Infant Toddler Development Training
Module 3, Lesson 2
Norm referenced or standardized evaluation tools are used when we want to measure an individual child's trait, skill or ability in comparison to a large population of children of a similar age or characteristics. A standardized test is normed on a large sample of the population. The population or group on whom the test is normed is of utmost importance. Those who are users of norm referenced or standardized evaluation tools/instruments want to be sure that there is adequate and representative sampling. It is important that the population sampled is large enough and representative of the group being assessed. Most test developers consider age, gender, race, parental education, socio-economic status and geographical distribution in determining a national sample. For example, one would not want to use a test with diverse children in Florida that was normed on children who only lived in the northeast and were largely Caucasian female.
Buros Mental Measurement Yearbook published annually provides technical information (standardization data, reliability and validity) on tests. Consulting Buros can be helpful before purchasing an evaluation or assessment instrument. Note: The website does not report technical data.
Figure 1 shows a normal distribution (the bell shaped curve). The normal curve represents the distribution of a large number of human attributes including height, weight, and in this case test scores. The line in the center of the curve is the mean. The mean represents the average score in the distribution. The pattern shows that most children are average and that they (68%) cluster either above or below the mean.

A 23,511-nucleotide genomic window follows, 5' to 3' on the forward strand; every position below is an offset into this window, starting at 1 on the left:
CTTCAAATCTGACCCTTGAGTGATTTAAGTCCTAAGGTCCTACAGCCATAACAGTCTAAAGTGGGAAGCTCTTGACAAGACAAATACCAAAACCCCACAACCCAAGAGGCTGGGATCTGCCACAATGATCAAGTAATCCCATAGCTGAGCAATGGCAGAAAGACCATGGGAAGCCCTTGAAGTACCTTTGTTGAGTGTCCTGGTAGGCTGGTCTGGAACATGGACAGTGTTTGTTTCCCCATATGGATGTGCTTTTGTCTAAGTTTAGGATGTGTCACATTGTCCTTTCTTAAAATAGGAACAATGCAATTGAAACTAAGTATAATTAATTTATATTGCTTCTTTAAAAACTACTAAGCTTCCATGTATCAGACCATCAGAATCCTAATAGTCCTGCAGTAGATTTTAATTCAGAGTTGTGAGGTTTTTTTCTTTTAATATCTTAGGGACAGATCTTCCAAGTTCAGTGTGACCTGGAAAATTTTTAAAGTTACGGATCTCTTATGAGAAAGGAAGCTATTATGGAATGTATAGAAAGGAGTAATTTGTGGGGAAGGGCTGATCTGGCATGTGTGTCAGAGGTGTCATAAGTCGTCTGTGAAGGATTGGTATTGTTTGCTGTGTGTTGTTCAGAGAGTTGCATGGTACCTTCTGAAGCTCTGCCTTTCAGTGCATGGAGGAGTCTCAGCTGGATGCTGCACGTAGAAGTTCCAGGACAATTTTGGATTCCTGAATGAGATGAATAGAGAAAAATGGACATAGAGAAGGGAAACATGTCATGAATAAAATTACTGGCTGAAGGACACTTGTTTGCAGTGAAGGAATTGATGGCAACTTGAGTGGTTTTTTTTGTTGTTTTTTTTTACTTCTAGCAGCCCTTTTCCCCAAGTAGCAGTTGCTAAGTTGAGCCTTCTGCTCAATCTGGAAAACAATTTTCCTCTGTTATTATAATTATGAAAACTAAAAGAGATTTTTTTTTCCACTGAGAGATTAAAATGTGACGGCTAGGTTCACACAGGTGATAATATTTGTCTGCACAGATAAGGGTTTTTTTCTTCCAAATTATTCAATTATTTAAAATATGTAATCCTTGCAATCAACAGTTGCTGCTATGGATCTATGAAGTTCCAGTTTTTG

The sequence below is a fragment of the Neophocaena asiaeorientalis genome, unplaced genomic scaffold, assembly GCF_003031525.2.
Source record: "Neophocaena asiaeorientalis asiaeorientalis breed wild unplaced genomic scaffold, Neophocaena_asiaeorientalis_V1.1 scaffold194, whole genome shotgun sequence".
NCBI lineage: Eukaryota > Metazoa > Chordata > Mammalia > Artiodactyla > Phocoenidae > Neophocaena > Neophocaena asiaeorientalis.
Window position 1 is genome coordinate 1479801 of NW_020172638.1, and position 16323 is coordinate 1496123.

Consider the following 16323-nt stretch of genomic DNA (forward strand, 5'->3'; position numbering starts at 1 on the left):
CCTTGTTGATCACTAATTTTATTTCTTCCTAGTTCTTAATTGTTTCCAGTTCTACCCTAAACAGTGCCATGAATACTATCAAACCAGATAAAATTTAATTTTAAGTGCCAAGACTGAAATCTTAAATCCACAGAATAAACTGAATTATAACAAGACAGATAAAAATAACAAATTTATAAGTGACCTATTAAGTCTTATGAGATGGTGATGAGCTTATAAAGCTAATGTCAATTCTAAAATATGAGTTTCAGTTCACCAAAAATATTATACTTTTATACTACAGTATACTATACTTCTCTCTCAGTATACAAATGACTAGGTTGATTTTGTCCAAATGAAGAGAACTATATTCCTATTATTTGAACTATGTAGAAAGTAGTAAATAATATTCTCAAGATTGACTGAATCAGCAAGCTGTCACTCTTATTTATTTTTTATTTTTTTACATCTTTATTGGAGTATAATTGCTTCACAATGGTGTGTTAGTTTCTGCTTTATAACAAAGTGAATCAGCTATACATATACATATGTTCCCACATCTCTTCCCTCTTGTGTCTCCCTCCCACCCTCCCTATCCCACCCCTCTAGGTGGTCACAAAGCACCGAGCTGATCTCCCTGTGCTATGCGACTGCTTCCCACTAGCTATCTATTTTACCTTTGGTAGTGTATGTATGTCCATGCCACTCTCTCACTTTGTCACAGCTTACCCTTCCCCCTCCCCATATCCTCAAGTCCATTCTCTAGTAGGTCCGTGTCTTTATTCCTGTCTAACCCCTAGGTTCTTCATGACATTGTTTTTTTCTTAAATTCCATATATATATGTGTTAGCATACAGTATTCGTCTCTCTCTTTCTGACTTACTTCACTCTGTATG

Terminology Related to Standardized Assessment
Converted Scores - When we give a standardized assessment instrument, we get a raw score. This has little meaning to the person interpreting the score. Thus we statistically convert the scores in order to compare individuals to the population on which the test was standardized. Types of converted scores are: standard scores, percentiles, and age scores for infants and toddlers.
Standard Deviation - The standard deviation represents the spread of the distribution from the mean. It measures the distance scores depart from the mean. In Figure 1, 34.13% of the individuals are less than one standard deviation below and 34.13 % are less than one standard deviation above the mean. If we go two standard deviations below and two standard deviations above the mean we have taken into account 96% of all scores.
The eligibility criteria in Early Steps for a developmental delay are that the child must score 1.5 standard deviations below the mean in at least one of the following areas: cognition, physical/motor, communication, social-emotional or adaptive development.
Percentiles - Percentiles are converted scores which indicate the percentage of children in a norm group who received the same raw score as the test taker. As noted in Figure 2 a child who scores at the 50th percentile is scoring at the mean. Percentile should not be interpreted as percentage correct. For example, a child who scores at the 65th percentile is scoring above the mean on the test and is performing equal to 65 % of the children who took the test and worse than 35 % of the children who took the test.
Look at Figure 2: Percentiles in the Resource Bank. A toddler was given a screening test. The toddler scored in the 10th percentile in motor, the 15th percentile in social, the 3rd percentile in language, and the 12th percentile in cognitive. If you look at Figure 2, you can see that this toddler probably failed the screening and needs to be referred for evaluation. This toddler is scoring significantly below his age group peers. One can also see from the screening that this child has severe delays in language and her strength is in the social area.
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